FAA Plans to Hold Runway Safety Meetings at Airports Across the U.S.

Many of the nearly 90 fields involved have a significant volume of GA operations.

Amid numerous reports of runway incursions and other problems with aircraft separation at airports, the FAA has announced it will hold runway safety meetings at roughly 90 airports across the U.S. The list of airports includes many Class C and  D fields with extensive GA operations.

Known as Runway Safety Action Team (RSAT) meetings, the events are designed to bring together representatives from the FAA’s air traffic organization, Part 121 and 135 operators, pilots, airport vehicle drivers, and others at each airport to identify safety risks and develop mitigation strategies. The meetings are to take place through the end of September.

The meetings, to be conducted annually at airports with control towers, serve as forums for addressing airport-specific safety issues in the surface environment. Participants at each airport are expected to produce a Runway Safety Action Plan under which they agree to make specific efforts to improve surface safety, the FAA said.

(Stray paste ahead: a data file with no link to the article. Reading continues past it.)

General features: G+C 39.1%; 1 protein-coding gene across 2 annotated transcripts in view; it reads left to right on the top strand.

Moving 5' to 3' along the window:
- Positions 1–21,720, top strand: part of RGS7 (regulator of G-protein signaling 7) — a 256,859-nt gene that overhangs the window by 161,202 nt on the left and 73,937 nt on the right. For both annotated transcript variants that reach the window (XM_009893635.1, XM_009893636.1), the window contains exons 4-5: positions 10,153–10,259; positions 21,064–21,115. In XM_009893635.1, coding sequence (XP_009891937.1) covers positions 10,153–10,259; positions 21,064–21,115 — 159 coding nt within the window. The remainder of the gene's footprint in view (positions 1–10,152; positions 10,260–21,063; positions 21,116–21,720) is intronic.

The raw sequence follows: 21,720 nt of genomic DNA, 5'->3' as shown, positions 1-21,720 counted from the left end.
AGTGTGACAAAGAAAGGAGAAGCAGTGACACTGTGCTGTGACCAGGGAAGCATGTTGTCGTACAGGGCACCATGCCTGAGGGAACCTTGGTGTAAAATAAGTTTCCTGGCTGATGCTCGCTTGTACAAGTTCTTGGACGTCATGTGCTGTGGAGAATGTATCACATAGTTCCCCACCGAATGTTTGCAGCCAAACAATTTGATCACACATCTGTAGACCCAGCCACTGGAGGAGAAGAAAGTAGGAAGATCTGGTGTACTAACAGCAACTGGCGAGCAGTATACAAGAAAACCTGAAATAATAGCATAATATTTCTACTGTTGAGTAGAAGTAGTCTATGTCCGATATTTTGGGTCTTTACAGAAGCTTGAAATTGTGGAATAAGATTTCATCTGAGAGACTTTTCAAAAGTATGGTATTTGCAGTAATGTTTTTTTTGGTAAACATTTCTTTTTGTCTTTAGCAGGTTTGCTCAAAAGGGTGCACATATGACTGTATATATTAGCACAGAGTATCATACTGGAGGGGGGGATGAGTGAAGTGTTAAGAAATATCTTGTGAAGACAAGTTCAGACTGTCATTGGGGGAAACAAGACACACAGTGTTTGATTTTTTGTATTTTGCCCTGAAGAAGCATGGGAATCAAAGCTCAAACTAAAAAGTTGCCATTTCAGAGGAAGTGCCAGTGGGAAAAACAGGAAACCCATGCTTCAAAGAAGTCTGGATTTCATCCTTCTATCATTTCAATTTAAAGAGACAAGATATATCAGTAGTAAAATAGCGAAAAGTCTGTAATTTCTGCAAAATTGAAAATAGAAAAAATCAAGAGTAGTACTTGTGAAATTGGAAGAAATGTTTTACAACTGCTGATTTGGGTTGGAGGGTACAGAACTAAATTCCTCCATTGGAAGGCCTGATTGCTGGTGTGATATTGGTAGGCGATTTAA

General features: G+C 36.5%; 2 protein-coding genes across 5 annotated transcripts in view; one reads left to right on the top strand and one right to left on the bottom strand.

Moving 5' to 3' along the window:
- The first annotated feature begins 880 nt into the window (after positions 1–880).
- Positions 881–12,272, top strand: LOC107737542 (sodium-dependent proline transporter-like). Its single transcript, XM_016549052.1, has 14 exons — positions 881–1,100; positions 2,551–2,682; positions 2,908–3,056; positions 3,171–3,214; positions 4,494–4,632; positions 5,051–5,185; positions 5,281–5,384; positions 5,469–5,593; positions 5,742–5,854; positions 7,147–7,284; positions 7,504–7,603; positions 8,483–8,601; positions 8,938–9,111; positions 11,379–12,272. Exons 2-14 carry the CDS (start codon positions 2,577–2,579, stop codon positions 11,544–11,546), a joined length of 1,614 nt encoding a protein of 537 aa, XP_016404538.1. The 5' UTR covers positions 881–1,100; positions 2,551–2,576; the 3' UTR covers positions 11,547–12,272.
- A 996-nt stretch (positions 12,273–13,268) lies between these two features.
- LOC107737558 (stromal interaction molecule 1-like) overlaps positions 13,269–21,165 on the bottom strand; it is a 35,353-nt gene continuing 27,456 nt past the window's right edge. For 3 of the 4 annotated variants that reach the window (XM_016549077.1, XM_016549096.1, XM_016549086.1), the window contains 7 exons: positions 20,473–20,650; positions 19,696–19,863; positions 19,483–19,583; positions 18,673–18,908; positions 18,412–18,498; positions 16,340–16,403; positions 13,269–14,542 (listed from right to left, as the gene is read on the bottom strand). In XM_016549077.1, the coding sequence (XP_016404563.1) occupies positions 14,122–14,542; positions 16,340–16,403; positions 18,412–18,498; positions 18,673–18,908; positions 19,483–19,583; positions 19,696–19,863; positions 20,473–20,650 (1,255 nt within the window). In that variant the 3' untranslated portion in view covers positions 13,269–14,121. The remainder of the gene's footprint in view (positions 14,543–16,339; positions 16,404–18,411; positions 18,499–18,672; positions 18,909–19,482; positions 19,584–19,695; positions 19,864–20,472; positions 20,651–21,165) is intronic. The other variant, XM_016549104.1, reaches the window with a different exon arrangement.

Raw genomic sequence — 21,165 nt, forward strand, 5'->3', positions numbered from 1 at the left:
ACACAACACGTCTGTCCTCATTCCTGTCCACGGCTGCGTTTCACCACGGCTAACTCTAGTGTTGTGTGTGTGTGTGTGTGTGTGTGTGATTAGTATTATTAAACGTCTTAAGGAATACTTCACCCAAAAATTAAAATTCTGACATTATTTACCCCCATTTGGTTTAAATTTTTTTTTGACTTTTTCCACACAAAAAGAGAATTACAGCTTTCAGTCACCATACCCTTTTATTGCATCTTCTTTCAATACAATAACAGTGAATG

“Sharing information is critical to improving safety,” said Tim Arel, chief operating officer of the FAA’s Air Traffic Organization. “These meetings, along with other efforts, will help us achieve our goal of zero close calls.”

Major airports with runway safety meetings coming up soon include Ronald Reagan Washington National (KDCA), La Guardia (KLGA) in New York, Dallas-Fort Worth International (KDFW), Cleveland Hopkins International (KCLE), Baltimore/Washington International Thurgood Marshall (KBWI), Reno-Tahoe International (KRNO) in Nevada, and Birmingham-Shuttlesworth International (KBHM) in Alabama.

The planned meetings are the latest of several FAA actions this year aimed at improving safety on and around runways, including the mitigation of potential runway incursions. In February the agency issued a Safety Call to Action after a number of reported airport incidents, and it held a Safety Summit in March. The FAA said the summit “resulted in a commitment from the FAA and aviation community to pursue a goal of zero serious close calls.”

The FAA also published a runway safety fact sheet as part of its overall runway safety program.


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